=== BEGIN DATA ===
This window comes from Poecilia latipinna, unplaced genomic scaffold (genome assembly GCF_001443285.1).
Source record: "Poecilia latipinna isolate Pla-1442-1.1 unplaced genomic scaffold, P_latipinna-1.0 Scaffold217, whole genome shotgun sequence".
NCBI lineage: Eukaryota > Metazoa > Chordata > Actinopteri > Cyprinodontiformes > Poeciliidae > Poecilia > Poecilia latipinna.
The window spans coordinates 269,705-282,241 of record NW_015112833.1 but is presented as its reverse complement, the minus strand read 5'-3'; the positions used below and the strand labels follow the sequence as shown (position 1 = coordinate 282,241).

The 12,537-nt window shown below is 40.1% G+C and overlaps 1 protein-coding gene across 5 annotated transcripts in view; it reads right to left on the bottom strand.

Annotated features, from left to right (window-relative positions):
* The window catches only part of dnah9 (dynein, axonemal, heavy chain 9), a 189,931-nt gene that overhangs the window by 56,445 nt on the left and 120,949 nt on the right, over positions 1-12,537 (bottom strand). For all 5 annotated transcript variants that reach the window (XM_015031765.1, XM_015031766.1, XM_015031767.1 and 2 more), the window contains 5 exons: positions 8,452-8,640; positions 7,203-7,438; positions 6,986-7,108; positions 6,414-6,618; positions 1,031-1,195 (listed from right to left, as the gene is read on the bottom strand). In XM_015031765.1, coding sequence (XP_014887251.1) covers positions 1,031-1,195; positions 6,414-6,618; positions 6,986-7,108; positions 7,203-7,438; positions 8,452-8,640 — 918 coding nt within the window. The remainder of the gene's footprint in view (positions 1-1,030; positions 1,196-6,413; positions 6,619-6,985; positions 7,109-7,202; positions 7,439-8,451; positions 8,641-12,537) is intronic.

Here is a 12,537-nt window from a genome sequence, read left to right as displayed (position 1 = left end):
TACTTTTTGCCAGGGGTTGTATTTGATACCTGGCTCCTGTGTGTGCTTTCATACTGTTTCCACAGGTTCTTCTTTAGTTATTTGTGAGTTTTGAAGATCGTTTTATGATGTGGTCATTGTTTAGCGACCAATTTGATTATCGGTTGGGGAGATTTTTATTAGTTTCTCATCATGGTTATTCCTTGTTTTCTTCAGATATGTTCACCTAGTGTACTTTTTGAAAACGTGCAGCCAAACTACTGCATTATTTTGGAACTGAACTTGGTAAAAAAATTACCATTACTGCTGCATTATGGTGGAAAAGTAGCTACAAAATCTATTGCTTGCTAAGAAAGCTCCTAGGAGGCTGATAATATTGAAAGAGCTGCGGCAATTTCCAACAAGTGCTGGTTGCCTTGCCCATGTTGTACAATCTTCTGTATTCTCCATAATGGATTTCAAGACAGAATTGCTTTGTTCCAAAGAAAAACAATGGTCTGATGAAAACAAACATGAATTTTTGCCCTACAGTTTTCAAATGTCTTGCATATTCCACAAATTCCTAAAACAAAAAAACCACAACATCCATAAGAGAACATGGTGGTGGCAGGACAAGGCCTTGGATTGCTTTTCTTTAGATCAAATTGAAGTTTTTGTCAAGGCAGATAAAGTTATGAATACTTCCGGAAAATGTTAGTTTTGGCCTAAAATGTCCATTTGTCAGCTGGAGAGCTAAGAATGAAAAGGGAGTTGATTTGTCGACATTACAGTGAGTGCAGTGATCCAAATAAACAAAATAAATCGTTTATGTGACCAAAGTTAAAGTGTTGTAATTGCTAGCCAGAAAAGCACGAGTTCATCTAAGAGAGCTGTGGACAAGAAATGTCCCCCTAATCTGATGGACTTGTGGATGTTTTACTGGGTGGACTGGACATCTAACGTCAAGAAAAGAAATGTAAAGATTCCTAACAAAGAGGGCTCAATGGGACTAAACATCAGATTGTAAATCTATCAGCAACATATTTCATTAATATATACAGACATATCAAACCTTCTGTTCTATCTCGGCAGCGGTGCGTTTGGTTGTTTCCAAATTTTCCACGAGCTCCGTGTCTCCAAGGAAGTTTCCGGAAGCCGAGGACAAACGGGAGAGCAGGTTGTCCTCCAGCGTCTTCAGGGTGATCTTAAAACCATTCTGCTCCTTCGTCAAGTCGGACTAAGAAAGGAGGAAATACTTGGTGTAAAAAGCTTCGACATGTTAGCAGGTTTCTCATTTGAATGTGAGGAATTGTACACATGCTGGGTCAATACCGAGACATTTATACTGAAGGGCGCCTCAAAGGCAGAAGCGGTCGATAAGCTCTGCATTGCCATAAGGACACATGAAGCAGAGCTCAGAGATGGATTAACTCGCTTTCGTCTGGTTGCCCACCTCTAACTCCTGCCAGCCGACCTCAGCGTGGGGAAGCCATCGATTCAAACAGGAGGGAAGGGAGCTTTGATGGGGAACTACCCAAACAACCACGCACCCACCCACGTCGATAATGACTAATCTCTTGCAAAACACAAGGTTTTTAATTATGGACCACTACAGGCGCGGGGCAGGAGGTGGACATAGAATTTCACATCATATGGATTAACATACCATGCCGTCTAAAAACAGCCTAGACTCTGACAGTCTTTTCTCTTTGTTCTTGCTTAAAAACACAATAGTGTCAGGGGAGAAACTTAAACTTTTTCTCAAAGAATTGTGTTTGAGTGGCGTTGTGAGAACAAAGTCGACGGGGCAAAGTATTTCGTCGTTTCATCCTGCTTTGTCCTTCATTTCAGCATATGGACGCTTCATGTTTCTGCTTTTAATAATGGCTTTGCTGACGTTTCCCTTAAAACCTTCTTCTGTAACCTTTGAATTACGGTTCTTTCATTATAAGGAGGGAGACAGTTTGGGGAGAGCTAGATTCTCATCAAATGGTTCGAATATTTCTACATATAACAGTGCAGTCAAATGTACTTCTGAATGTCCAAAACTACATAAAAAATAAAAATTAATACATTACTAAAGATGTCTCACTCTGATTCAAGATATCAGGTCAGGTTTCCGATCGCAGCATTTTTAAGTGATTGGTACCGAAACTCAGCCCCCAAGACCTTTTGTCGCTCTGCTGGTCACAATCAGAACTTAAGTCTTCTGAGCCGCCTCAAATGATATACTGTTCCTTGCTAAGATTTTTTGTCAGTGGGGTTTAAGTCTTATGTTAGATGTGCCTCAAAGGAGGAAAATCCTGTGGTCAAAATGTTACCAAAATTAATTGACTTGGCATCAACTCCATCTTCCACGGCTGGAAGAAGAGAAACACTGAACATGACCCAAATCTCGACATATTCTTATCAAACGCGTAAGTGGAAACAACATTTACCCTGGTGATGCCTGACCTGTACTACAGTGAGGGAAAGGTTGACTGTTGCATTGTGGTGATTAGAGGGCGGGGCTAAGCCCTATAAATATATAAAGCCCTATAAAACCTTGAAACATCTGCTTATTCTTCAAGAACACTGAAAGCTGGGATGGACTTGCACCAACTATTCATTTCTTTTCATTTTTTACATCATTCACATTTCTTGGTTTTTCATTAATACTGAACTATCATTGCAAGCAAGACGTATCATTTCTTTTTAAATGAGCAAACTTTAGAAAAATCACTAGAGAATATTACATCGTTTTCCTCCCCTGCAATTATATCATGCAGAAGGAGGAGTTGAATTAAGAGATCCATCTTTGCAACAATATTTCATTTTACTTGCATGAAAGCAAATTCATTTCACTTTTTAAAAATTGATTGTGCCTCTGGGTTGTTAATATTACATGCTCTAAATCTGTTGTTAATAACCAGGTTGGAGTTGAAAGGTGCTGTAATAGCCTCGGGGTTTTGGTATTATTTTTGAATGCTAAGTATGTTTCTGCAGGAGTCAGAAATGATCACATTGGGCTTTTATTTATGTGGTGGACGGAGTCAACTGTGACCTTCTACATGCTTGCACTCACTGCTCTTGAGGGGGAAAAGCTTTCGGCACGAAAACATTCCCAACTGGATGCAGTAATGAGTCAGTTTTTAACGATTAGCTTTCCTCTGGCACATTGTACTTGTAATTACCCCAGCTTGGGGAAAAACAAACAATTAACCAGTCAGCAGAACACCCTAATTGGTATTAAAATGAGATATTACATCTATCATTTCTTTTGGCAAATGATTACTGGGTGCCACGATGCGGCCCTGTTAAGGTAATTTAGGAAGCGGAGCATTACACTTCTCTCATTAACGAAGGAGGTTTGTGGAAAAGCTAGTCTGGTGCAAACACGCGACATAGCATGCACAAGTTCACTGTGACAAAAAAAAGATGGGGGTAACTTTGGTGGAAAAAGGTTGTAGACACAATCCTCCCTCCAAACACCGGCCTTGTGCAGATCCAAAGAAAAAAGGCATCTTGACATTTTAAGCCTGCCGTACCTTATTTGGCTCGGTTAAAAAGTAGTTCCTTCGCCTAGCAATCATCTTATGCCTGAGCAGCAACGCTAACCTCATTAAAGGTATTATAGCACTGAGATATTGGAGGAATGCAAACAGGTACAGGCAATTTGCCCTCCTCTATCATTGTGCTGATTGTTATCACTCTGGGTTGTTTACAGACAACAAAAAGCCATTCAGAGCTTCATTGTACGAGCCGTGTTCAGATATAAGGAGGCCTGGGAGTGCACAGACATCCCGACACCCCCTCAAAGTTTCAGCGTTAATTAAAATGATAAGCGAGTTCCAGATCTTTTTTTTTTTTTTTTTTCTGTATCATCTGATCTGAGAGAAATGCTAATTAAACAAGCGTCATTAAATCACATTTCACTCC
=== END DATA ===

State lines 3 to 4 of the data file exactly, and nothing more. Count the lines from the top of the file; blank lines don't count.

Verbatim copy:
NCBI lineage: Eukaryota > Metazoa > Chordata > Actinopteri > Cyprinodontiformes > Poeciliidae > Poecilia > Poecilia latipinna.
The window spans coordinates 269,705-282,241 of record NW_015112833.1 but is presented as its reverse complement, the minus strand read 5'-3'; the positions used below and the strand labels follow the sequence as shown (position 1 = coordinate 282,241).